Modern Hebrew, revived in the modern era from an extinct dialect of the ancient Israelites preserved in literature, poetry, liturgy; also known as Classical Hebrew, the oldest form of the language attested in writing. The original pronunciation of Biblical Hebrew is accessible only through reconstruction. It may also include Ancient Samaritan Hebrew, a dialect formerly spoken by the ancient Samaritans. The main sources of Classical Hebrew are the Hebrew Bible (Tanakh), and inscriptions such as the Gezer calendar and Khirbet Qeiyafa pottery shard. All of the other Canaanite languages seem to have become extinct by the early 1st millennium AD – except Punic, which survived into late antiquity, or possibly even longer.

Slightly varying forms of Hebrew preserved from the first millennium BC until modern times include:

The Phoenician and Carthaginian expansion spread the Phoenician language and its Punic dialect to the Western Mediterranean for a time, but there too it died out, although it seems to have survived longer than in Phoenicia itself.

See also[edit]


  1. ^ a b Rendsburg 1997, p. 65.
  2. ^ Rendsburg 1997, p. 66.
  3. ^ For example, the Mesha Stele is "KAI 181".
  4. ^ Waltke & O'Connor (1990:8): "The extrabiblical linguistic material from the Iron Age is primarily epigraphic, that is, texts written on hard materials (pottery, stones, walls, etc.). The epigraphic texts from Israelite territory are written in Hebrew in a form of the language which may be called Inscriptional Hebrew; this 'dialect' is not strikingly different from the Hebrew preserved in the Masoretic text. Unfortunately, it is meagerly attested. Similarly limited are the epigraphic materials in the other South Canaanite dialects, Moabite and Ammonite; Edomite is so poorly attested that we are not sure that it is a South Canaanite dialect, though that seems likely. Of greater interest and bulk is the body of Central Canaanite inscriptions, those written in the Phoenician language of Tyre, Sidon, and Byblos, and in the offshoot Punic and Neo-Punic tongues of the Phoenician colonies in North Africa. "An especially problematic body of material is the Deir Alla wall inscriptions referring to a prophet Balaam (c. 700 BC), these texts have both Canaanite and Aramaic features. W. R. Garr has recently proposed that all the Iron Age Canaanite dialects be regarded as forming a chain that actually includes the oldest forms of Aramaic as well."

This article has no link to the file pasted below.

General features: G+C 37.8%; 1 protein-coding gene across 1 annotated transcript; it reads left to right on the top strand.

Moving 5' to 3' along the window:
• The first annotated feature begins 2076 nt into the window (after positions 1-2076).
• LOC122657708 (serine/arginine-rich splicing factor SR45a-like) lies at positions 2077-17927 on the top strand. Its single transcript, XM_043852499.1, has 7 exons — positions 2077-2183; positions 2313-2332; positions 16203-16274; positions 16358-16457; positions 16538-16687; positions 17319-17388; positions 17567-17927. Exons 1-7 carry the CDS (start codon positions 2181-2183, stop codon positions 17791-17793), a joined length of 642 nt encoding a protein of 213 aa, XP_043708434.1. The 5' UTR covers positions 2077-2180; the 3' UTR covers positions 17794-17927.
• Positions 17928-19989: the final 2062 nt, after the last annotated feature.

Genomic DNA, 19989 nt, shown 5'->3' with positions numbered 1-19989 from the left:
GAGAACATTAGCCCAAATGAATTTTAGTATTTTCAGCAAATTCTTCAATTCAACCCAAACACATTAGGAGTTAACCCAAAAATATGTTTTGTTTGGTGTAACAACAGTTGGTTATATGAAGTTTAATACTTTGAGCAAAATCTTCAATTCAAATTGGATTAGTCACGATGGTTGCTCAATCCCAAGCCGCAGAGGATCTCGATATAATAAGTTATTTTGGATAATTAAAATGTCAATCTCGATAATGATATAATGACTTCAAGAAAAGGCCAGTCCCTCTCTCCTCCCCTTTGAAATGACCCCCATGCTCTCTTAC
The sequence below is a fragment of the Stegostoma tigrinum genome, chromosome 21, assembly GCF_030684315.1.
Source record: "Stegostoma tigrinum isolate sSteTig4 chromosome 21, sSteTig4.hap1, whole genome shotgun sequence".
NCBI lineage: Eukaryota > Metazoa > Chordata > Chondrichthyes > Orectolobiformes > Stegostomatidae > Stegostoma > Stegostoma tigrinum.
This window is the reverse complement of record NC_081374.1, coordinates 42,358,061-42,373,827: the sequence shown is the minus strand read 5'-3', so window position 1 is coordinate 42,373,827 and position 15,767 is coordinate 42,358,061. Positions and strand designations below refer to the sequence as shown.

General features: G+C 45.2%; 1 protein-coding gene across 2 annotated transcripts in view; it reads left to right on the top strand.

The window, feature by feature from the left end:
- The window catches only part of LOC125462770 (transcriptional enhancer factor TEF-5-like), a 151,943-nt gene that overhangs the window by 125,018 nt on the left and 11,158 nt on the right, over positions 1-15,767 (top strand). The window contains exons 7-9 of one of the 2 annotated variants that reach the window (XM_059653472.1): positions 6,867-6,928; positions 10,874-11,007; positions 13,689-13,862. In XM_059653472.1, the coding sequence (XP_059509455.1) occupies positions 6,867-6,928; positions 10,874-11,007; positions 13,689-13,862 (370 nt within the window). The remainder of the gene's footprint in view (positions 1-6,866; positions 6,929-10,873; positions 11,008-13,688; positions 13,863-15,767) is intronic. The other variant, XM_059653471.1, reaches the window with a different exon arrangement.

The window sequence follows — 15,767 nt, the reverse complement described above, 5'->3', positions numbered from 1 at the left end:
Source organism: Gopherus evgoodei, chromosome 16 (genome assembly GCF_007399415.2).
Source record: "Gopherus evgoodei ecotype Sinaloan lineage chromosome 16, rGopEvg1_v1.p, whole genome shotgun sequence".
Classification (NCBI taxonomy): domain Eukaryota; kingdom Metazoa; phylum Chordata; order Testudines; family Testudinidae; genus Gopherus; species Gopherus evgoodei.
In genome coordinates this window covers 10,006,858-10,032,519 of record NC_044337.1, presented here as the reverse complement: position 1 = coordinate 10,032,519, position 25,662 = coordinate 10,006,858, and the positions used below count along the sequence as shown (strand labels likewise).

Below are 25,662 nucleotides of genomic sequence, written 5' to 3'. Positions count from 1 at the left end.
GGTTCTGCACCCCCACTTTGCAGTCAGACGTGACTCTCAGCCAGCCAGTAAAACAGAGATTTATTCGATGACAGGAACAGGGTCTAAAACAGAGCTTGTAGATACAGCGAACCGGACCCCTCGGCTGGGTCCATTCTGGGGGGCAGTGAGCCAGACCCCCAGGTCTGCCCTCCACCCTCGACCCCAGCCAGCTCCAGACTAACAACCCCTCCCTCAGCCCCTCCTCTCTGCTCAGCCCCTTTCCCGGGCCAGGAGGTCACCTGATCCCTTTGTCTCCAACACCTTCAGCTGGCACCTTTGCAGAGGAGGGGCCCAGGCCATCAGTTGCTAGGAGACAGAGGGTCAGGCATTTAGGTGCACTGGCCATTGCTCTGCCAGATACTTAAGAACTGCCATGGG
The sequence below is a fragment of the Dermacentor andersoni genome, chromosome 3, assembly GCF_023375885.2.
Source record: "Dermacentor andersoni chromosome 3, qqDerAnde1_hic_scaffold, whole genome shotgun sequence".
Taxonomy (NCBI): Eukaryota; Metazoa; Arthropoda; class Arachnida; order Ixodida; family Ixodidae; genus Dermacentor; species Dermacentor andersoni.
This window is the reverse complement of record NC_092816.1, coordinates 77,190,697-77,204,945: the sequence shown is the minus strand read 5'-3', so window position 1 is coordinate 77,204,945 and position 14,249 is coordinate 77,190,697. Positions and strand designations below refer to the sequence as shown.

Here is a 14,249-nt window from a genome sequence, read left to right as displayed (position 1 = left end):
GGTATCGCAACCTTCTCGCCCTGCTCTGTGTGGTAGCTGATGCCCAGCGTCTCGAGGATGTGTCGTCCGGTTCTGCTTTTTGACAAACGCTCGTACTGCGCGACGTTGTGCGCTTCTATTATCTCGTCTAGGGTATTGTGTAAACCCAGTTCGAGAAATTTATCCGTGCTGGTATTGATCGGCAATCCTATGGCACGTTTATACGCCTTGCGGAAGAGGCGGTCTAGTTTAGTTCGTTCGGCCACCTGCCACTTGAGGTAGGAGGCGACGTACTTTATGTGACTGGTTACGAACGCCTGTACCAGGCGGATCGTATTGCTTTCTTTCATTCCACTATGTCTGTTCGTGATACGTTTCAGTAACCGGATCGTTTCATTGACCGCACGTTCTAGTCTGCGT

• The Semitic Languages. Routledge Language Family Descriptions. Edited by Robert Hetzron. New York: Routledge, 1997.
  • Garnier, Romain; Jacques, Guillaume (2012). "A neglected phonetic law: The assimilation of pretonic yod to a following coronal in North-West Semitic". Bulletin of the School of Oriental and African Studies. 75 (1): 135–145. CiteSeerX doi:10.1017/s0041977x11001261. S2CID 16649580.
  • Rendsburg, Gary (1997). "Ancient Hebrew Phonology". Phonologies of Asia and Africa: Including the Caucasus. Eisenbrauns. ISBN 978-1-57506-019-4.
  • Waltke, Bruce K.; O'Connor, M. (1990). An Introduction to Biblical Hebrew Syntax. Winona Lake, Indiana: Eisenbrauns. ISBN 978-0-931464-31-7.

Further reading[edit]

  • Dallaire, Hélène M. The Syntax of Volitives in Biblical Hebrew and Amarna Canaanite Prose. University Park, USA: Penn State University Press, 2014. doi:10.1515/9781575064000
  • Izre'el, Shlomo. "Canaano-Akkadian: Linguistics and Sociolinguistics". In: Language and Nature. Papers Presented to John Huehnergard on the Occasion of His 60th Birthday. hrsg. v. Rebecca Hasselbach, Na'ama Pat-El (Studies in Ancient Oriental Civilization (SAOC) 67). Chicago, IL: Oriental Institute of the University of Chicago, 2012. pp. 171-218. ISBN 978-1-885923-91-2.
  • Pat-El, Na’ama; Wilson-Wright, Aren (2016). "The Features of Canaanite: A Reevaluation". Zeitschrift der Deutschen Morgenländischen Gesellschaft. 166 (1): 41–55. doi:10.13173/zeitdeutmorggese.166.1.0041. Accessed 18 May 2023.
  • Pat-El, Na’ama; Wilson-Wright, Aren (2018). "Features of Aramaeo-Canaanite". Journal of the American Oriental Society. 138 (4): 781–806. doi:10.7817/jameroriesoci.138.4.0781. Accessed 18 May 2023.